R. Tony Tripeny Senior Vice President, Corporate Controller and Principal Accounting Officer

Mr. Tripeny joined Corning in 1985 as the corporate accounting manager of Corning Cable Systems, and became the Keller facility’s plant controller in 1989. In 1993, he was appointed equipment division controller of Corning Cable Systems and, in 1996 corporate controller. Mr. Tripeny was appointed chief financial officer of Corning Cable Systems in July 2000. In 2003, he took on the additional role of Telecommunications group controller. He was appointed division vice president, operations controller in August 2004, and vice president, corporate controller in October 2005. Mr. Tripeny was elected to his current position in April 2009. He is on the board of directors of Hardinge Inc. Age 54.

 

Lewis A. Steverson Senior Vice President and General Counsel

Mr. Steverson joined Corning in June 2013 as Senior Vice President and General Counsel. Prior to joining Corning, Mr. Steverson served as senior vice president, general counsel, and secretary of Motorola Solutions, Inc. During his 18 years with Motorola, he held a variety of legal leadership roles across the company’s numerous business units. Prior to Motorola, Mr. Steverson was in private practice at the law firm of Arnold & Porter. Age 50.

 

CORNING INCORPORATED - 2013 Form 10-K9
 

Document Availability

 

A copy of Corning’s 2013 Annual Report on Form 10-K filed with the Securities and Exchange Commission is available upon written request to Ms. Linda E. Jolly, Corporate Secretary, Corning Incorporated, HQ-E2-10, Corning, NY 14831. The Annual Report on Form 10-K, quarterly reports on Form 10-Q, current reports on Form 8-K, and amendments pursuant to Section 13(a) or 15(d) of the Exchange Act of 1934 and other filings are available as soon as reasonably practicable after such material is electronically filed or furnished to the SEC, and can be accessed electronically free of charge, through the Investor Relations line on Corning’s web site at www.corning.com. The information contained on the Company’s website is not included in, or incorporated by reference into, this Annual Report on Form 10-K.

 

Other

 

Additional information in response to Item 1 is found in Note 20 (Reportable Segments) to the Consolidated Financial Statements and in Item 6 (Selected Financial Data).

 

ITEM 1ARisk Factors

 

We operate in rapidly changing economic and technological environments that present numerous risks, many of which are driven by factors that we cannot control or predict. Our operations and financial results are subject to various risks and uncertainties, including those described below, that could adversely affect our business, financial condition, results of operations, cash flows, and the trading price of our common stock. The following discussion of “risk factors” identifies the most significant factors that may adversely affect our business, operations, financial position or future financial performance. This information should be read in conjunction with MD&A and the consolidated financial statements and related notes incorporated by reference into this report. The following discussion of risks is not all inclusive but is designed to highlight what we believe are important factors to consider, as these factors could cause our future results to differ from those in the forward-looking statements and from historical trends.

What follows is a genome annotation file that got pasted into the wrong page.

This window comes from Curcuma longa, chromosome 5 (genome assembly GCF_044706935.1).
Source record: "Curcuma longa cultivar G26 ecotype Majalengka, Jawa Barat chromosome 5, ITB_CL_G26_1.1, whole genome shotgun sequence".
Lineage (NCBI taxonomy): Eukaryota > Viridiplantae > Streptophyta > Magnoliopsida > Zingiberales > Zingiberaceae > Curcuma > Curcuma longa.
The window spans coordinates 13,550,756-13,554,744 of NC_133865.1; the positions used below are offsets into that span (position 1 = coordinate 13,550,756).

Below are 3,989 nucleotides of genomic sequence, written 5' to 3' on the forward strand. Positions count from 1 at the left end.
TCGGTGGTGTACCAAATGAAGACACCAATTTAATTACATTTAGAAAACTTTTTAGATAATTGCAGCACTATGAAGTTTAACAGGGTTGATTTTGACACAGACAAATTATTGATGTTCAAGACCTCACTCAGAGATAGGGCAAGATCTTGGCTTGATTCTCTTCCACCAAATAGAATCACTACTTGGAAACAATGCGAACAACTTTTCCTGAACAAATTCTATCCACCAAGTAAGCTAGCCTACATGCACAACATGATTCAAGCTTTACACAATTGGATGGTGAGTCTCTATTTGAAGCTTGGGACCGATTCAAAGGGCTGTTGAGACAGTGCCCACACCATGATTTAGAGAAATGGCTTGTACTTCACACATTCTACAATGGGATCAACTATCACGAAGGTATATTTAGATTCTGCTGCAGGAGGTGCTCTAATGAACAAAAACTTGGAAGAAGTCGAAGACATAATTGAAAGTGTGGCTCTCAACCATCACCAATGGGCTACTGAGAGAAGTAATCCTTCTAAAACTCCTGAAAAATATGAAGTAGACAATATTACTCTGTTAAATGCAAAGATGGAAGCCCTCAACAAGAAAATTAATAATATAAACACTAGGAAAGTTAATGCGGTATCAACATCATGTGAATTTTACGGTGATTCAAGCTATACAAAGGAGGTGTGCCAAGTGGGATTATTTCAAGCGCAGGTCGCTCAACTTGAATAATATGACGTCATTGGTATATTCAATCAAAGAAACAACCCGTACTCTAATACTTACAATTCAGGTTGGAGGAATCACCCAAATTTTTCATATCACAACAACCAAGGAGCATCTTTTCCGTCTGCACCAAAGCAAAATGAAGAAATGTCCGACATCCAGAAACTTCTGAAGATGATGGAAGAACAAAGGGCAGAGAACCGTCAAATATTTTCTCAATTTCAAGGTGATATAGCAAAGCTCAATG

As a multinational company, we face many risks which could adversely impact our ongoing operations and reported financial results

 

We operate in over 100 countries and derive a substantial portion of our revenues from, and have significant operations, outside of the United States. Our international operations include manufacturing, assembly, sales, customer support, and shared administrative service centers.

 

Compliance with laws and regulations increases our cost of doing business. These laws and regulations include U.S. laws and local laws which include data privacy requirements, employment and labor laws, tax laws, anti-competition regulations, prohibitions on payments to governmental officials, import and trade restrictions and export requirements. Non-compliance and violations could result in fines, criminal sanctions against us, our officers or our employees, and prohibitions on the conduct of our business. Any such violations could result in prohibitions on our ability to offer our products and services in one or more countries and could also materially damage our reputation, our brand, our international expansion efforts, our ability to attract and retain employees, our business and our operating results. Our success depends, in part, on our ability to anticipate these risks and manage these difficulties.